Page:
economy of salvation.
In a letter to his first companions, the Founder wrote: "Does it not seem to
you that it is a sign of predestination to bear the name of Oblates of Mary,
that is, consecrated to God under the patronage of Mary, a name the Congregation
bears as a family name held in common with the most holy and immaculate Mother
of God? It is enough to make others jealous; but it is the Church who has given
us this beautiful name, we receive it with respect, love and gratitude, proud
of our dignity and of the rights that it gives us to the protection of her who
is All Powerful in God's presence. Let us tarry no longer in taking to ourselves
this beautiful name."
BECKER, Robert, "L'idéal de l'Oblat et la spiritualité oblate" in Etudes oblates, 8 (1949), p. 189-195.
COSENTINO, Georges, Histoire de nos Règles, II, Ottawa, Oblate Studies Edition, 1955, p. 88-96.
GUEGEN, Yves, Missionnaire Oblat de Marie Immaculée, (Paris, 1945), brief spiritual commentary, p. 23-28; Oblate Studies Edition (Ottawa), 1947, p. 23-27.
SERVEL, Edmond, "Notre vie d'Oblats à la lumière de Marie," in Etudes oblates, 11 (1952), p. 154-157.
II, p. 601, footnote 18.
 See REY, I, p. 190-192.
 LEVASSEUR, Donat, Histoire des Missionnaires Oblats de Marie Immaculée, vol. I, Montreal, 1983, p. 43.
 RAMBERT, I, p. 429.
 Letter to Father Tempier, October 9, 1815 in Oblate Writings, I, vol. 6, no. 4, p. 6-7.
 Ibidem, p. 7.
 See LAMIRANDE, Émilien, "Oblation - Oblats" in Etudes oblates, 17 (1958), p. 86-87.
 COSENTINO, Georges, Histoire de nos Règles, II, Ottawa, Oblate Studies Edition, 1955, p. 100.
 For example, REY, I, p. 358.
 See COSENTINO, George, op. cit., p. 91.
 See REY, I, p. 362.
 See THIEL, Joseph, "Relations du Fondateur avec le père Lanteri" in Etudes oblates, 5 (1946), p. 136-138.
 See RAMBERT, I, p. 429.
 COSENTINO, Georges, op. cit., p. 95.
 See the signatures reproduced in ROCHE, Aime, SERVEL, Edmond, SERVEL, Jean, PERRIN, René, Eugène de Mazenod, biographie par l'image, Lyon, Chalet Editions, 1960.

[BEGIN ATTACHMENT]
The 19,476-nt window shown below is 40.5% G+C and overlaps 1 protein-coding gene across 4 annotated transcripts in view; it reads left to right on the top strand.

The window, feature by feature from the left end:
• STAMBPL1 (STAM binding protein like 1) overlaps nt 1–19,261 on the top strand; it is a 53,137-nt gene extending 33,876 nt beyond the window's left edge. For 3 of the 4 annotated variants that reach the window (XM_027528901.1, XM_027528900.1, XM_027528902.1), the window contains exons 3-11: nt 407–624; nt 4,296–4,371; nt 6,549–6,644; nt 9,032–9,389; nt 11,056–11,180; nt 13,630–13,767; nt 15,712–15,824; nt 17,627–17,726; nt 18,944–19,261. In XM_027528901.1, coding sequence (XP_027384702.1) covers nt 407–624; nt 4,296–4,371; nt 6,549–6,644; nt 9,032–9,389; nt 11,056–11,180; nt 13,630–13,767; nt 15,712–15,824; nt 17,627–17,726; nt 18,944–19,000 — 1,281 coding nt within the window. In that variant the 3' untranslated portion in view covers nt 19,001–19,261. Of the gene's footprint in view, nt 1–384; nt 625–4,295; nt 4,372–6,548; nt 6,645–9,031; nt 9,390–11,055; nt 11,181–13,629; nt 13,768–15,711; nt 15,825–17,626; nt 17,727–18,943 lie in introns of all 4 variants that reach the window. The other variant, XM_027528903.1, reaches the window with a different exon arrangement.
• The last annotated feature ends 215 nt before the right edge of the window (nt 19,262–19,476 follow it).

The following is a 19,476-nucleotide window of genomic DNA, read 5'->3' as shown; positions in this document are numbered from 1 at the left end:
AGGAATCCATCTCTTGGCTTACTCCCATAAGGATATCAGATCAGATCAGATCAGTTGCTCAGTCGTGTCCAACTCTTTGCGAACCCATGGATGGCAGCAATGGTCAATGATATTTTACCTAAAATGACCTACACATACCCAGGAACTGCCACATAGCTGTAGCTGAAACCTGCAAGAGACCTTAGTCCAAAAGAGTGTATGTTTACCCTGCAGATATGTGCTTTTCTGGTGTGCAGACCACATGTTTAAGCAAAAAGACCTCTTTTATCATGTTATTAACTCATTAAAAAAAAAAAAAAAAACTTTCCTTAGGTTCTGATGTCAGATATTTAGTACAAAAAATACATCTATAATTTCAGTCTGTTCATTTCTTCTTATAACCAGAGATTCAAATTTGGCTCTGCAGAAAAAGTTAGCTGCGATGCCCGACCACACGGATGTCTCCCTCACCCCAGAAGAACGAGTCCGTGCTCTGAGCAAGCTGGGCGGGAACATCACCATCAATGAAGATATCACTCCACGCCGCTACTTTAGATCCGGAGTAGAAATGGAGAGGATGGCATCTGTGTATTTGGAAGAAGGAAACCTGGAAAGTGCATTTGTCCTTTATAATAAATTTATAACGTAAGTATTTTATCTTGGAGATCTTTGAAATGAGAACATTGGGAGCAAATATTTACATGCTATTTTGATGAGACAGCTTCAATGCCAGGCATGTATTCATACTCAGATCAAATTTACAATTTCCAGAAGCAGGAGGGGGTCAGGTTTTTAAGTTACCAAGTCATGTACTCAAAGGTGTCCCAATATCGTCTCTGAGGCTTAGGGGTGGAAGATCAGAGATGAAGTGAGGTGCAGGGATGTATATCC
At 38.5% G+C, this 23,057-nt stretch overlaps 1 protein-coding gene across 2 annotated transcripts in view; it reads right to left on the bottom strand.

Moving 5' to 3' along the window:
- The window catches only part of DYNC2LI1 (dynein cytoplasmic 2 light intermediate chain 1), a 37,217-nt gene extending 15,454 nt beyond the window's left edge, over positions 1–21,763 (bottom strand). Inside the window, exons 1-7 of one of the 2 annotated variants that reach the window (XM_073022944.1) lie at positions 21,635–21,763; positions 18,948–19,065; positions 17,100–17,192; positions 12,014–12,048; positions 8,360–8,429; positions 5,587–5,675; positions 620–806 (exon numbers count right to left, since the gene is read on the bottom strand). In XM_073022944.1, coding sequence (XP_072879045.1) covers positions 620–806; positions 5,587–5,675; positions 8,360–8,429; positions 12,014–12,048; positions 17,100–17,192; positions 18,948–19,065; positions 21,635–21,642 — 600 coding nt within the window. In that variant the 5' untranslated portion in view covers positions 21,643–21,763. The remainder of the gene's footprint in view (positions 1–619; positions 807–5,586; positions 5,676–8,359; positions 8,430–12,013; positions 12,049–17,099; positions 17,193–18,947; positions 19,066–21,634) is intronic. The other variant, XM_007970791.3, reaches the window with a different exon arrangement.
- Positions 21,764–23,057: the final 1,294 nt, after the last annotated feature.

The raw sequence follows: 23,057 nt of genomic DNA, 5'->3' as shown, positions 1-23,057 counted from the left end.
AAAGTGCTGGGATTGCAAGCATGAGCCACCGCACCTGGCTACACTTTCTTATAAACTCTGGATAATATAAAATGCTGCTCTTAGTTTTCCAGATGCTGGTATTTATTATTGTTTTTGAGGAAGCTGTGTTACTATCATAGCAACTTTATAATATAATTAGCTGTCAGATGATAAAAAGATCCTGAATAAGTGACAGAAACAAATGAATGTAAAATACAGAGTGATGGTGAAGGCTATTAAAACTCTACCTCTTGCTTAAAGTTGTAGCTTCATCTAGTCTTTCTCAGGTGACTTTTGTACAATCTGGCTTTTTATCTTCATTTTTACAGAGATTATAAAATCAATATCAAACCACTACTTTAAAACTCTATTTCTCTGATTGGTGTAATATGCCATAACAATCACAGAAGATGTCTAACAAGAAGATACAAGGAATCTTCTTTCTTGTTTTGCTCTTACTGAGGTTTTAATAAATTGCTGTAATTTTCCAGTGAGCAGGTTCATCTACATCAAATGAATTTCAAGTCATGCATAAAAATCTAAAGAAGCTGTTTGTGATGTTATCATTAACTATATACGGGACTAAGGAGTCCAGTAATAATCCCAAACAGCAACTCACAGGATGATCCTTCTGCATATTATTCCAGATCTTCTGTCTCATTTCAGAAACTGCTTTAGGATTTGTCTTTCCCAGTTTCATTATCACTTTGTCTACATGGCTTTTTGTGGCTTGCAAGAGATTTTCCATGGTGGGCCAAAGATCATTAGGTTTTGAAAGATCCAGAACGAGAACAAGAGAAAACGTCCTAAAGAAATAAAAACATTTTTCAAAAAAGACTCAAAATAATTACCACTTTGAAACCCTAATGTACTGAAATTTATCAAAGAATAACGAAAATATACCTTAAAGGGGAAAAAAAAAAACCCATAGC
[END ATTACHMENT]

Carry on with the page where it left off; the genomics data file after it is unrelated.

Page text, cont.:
Letter to Father Tempier, October 9, 1815 in Oblate Writings, I, vol. 6, no. 4, p. 7.
 "Constitutions et Règles de la Société des Missionnaires de Provence," Honorat manuscript in Etudes oblates, 2 (1943), p. .
 1928 Constitutions and Rules, art. 287-289.
 See RAMBERT, I, p. 187-188.
 MORABITO, Joseph, "L'Immaculée dans la spiritualité du Fondateur" in Etudes oblates, 14 (1955), p. 37.
 See LAMIRANDE, Émilien, "Esprit d'oblation, approche historique" in Etudes oblates, 15 (1956), p. 326-345.
 See SIMON, Joseph-Marie, "Essai d'une spiritualité oblate" in Etudes oblates, 15 (1956), p. 246-259.
 DEPOORTERE, Gaston, "Notre baptême marial, ses conséquences diverses" in Missions, 61 (1927), p. 103-114.
 See CONSENTINO, Georges, "Les armoiries de la Congrégation" in Etudes oblates, 24 (1965), p. 64.
 Letter to Father Tempier, March 20, 1826 in Oblate Writings I, vol. 7, no. 231, p. 63.
 BÉLANGER, Marcel, "Regina Congregationis nostrae" in Etudes oblates, 19 (1960), p. 234.
 REY, I, p. 383.
 "Acta capitulorum generalium, 1837, canon XX" in COSENTINO, Georges, Nos Chapitres généraux, Ottawa, Oblate Studies Editions, 1957, p. 44.
 Letter to Father Jean-Baptiste Honorat, August 18, 1843 in Oblate Writings I, vol. I, no. 24, p. 59.
 Op. cit., p. 239.
 Letter to Father Tempier, March 20, 1826 in Oblate Writings I, vol. 7, no. 231, p. 63.